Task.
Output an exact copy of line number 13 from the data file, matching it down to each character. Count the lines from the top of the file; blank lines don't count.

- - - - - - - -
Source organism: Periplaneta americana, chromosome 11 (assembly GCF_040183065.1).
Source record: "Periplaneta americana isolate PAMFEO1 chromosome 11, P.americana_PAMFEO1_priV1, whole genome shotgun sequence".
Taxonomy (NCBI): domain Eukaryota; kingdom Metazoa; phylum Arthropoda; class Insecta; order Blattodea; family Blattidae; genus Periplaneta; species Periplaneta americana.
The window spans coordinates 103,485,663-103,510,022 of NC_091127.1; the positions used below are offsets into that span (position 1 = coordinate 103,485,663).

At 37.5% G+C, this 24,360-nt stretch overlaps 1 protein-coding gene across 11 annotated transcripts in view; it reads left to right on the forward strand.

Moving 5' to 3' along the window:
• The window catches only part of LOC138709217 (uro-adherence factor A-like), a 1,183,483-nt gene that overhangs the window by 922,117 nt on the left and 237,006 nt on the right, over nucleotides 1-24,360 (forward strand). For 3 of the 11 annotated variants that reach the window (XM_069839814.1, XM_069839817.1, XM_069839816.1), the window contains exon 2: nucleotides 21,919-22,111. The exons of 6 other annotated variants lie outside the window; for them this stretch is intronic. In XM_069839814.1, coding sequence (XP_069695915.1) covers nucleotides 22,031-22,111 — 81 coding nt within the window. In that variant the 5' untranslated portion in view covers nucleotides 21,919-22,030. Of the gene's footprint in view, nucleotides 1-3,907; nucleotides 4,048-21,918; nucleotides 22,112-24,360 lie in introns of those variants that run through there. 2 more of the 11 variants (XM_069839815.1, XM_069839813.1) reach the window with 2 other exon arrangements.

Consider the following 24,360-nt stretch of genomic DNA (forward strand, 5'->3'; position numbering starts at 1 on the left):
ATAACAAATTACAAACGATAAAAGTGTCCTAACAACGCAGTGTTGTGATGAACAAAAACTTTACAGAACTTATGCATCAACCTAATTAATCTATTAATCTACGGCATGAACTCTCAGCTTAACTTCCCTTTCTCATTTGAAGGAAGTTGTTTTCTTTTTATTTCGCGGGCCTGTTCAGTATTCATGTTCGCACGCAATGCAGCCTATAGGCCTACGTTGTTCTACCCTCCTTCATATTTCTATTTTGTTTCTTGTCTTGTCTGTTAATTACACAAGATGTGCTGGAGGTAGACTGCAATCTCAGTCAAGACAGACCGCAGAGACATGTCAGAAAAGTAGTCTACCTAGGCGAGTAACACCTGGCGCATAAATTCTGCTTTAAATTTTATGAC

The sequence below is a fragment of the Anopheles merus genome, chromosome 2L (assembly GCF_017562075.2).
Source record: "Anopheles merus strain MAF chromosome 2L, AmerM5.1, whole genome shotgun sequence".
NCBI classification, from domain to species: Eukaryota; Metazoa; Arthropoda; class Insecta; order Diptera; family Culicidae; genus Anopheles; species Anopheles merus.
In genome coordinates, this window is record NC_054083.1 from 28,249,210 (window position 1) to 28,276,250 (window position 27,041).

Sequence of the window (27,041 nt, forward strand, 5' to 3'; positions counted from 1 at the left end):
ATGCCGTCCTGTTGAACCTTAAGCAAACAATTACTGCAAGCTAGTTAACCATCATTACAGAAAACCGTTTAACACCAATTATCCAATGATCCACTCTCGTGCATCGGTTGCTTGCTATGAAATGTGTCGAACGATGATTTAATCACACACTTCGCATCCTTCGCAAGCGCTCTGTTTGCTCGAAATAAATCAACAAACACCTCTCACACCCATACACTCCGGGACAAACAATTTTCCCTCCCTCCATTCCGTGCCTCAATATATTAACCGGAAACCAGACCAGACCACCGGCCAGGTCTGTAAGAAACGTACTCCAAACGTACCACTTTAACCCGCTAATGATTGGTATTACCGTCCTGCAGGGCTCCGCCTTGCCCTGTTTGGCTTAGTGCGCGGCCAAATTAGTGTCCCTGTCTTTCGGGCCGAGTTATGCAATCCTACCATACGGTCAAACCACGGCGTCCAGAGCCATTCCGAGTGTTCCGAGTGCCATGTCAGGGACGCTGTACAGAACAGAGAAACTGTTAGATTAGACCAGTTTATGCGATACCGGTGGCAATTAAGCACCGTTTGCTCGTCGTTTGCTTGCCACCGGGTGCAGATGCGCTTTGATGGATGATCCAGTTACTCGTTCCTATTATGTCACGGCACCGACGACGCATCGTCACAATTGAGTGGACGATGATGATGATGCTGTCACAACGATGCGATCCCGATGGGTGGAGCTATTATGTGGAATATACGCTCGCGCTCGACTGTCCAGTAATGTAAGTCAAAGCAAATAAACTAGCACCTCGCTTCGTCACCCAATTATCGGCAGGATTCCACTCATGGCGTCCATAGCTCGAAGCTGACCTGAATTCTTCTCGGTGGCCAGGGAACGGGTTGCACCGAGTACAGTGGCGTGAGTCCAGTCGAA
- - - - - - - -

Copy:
In genome coordinates, this window is record NC_054083.1 from 28,249,210 (window position 1) to 28,276,250 (window position 27,041).